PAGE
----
The odds are pretty long that the Islanders won't be 20-0 by Thanksgiving. But in their toughest test of the young season, they rose to 3-0, scoring four goals in the third period en route to a 6-3 defeat of Henrik Lundqvist and the rival Rangers at Madison Square Garden last night.

While there is joy in Islanders territory, there is trouble in Rangerland. It was the Blueshirts' second consecutive meltdown and third consecutive loss after edging the Blues in St. Louis on Oct. 9. They stand at 1-3 and have allowed 17 goals in those three losses.

On Sunday, the Rangers surrendered five goals in the second period to the Maple Leafs. "It's about ten minutes in the last two games that somehow we became unraveled on the ice," coach Alain Vigneault said. "I'm sure we can fix that."

That may be easier said than done. Dan Girardi called the third period "a nightmare snowball effect" that buried the Rangers.

On goals by Rick Nash and Derick Brassard, the Rangers had leads of 1-0 and 2-1 but the Islanders came back each time.

The second rally came at 15:03 of the second -- which the Rangers had dominated, outshooting the Isles 21-8 -- after a behind-the-net turnover by Michael Kostka, playing his first game after being called up for the injured Dan Boyle. Nikolay Kulemin found John Tavares alone in front.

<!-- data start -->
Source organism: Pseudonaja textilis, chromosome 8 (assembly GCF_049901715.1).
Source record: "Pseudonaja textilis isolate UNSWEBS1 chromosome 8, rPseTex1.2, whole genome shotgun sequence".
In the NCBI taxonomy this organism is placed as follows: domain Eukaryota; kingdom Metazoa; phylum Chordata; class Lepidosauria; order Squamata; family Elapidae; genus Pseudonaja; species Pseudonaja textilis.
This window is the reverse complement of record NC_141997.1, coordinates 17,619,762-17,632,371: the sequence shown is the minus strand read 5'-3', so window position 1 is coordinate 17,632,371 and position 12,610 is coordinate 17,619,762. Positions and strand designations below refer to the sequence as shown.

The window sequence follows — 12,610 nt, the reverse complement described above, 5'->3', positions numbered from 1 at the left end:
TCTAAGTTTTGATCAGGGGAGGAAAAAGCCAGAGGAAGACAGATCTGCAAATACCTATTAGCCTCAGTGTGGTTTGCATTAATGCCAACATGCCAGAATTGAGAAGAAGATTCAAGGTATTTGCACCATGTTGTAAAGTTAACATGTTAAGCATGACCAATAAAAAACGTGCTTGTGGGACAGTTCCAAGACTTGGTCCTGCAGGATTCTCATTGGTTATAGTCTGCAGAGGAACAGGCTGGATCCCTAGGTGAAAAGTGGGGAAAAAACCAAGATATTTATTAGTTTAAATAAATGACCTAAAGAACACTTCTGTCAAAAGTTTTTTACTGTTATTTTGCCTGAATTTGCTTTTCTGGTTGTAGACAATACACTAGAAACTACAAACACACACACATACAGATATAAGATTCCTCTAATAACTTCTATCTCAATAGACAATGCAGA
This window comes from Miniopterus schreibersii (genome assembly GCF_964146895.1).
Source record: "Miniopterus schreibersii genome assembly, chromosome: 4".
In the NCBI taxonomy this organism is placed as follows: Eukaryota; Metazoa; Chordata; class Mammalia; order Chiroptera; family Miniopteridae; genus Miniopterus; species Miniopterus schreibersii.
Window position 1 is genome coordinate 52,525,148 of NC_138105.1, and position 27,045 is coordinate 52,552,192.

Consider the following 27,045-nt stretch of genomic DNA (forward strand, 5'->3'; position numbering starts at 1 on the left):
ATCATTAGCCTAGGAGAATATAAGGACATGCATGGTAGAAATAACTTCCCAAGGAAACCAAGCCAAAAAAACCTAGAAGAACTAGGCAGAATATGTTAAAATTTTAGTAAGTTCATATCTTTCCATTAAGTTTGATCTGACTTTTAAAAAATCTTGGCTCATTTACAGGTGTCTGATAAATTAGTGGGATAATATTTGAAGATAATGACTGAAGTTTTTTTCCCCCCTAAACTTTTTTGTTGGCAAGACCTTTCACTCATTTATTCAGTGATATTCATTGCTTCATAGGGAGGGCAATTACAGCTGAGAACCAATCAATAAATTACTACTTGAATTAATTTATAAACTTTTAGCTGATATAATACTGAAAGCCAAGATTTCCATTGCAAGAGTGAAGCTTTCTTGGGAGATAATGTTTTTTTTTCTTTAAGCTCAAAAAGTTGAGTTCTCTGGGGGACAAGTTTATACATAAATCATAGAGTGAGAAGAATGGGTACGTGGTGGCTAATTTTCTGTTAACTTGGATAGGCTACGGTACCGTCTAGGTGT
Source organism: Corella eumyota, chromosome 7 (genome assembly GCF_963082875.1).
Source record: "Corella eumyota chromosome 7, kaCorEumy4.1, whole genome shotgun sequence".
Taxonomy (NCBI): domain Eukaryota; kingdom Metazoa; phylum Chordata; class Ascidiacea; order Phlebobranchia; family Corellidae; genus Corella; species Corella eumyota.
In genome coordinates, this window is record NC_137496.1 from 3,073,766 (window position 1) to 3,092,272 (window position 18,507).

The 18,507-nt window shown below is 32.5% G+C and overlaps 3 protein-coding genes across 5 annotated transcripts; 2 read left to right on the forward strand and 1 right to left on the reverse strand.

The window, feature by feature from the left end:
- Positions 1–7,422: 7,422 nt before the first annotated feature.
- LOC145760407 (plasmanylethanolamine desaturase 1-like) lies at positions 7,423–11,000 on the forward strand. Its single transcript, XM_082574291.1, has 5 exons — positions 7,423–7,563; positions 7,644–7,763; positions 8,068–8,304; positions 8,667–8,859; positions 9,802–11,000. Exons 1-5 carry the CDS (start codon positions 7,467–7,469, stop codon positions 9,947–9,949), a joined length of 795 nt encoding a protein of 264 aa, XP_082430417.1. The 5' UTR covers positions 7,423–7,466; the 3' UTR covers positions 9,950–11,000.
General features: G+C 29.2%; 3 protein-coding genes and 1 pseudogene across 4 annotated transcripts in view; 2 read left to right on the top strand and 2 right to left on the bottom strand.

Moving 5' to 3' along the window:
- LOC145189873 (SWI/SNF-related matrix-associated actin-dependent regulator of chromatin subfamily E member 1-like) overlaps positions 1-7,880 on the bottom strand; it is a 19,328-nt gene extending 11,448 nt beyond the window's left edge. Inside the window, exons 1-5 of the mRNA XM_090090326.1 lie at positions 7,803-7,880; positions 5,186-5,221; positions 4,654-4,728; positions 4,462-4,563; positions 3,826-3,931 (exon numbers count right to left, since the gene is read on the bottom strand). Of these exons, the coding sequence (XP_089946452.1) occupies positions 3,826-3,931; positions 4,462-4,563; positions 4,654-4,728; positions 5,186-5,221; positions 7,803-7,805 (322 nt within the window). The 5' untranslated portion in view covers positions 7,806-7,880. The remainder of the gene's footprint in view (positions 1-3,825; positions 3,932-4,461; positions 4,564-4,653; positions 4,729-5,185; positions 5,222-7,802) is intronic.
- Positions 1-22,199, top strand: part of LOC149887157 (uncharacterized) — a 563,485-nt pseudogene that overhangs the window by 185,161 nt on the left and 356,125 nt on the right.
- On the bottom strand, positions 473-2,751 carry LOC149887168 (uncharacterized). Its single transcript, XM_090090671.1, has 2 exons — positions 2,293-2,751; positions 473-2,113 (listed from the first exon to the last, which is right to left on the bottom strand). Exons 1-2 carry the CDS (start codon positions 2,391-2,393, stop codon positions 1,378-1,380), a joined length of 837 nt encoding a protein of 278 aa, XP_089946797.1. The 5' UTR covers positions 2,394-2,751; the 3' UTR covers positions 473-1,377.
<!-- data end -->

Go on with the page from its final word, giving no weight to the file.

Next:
"I really liked our first 40 minutes five-on-five," Vigneault said. "Problem was, in the second we had numerous Grade A opportunities, couldn't score, then we made a few mistakes and they made us pay."

With the score tied at 2, the Isles scored three in the first 5:20 of the third and another on Nick Leddy's 60-foot slap shot at 10:59. Kyle Okposo scored 48 seconds into the period after another bad turnover by Kostka, this time in front. Brock Nelson buried a pass at 4:50 and Mikhail Grabovski's pass was deflected by Kevin Klein's raised stick past Lundqvist.

"We were having a strong game, but we started making some mistakes in our own end, and I'm not able to stop those right now," Lundqvist said. "I lose my structure when we as a group lose our structure . . . but it's my job to be there and take care of the mistakes. When we lose our structure a little bit, I tend to do a little too much sometimes. So I need to keep my patience as well."

At the other end, Jaroslav Halak made 40 saves, facing 21 shots in the second period and allowing only a goal from Brassard, who darted to the net to convert Chris Kreider's pass from behind Halak at 3:50.

In the first period, the Islanders converted their fifth power play in nine attempts when Johnny Boychuk's right point rocket eluded Lundqvist at 10:31. Rick Nash's harmless backhander had slid through Halak's legs at the right post at 6:21. Nash became the first Ranger to ever score a goal in each of his first four games of a season. Nash collected his NHL-leading sixth, of the team's 11, with 2:10 left in the game.

"We have to help our goalie out more than we've been doing. We are letting guys get to the middle and get great opportunities," Nash said. "We're aware of how serious it is. We have to correct our game and get a win on Thursday."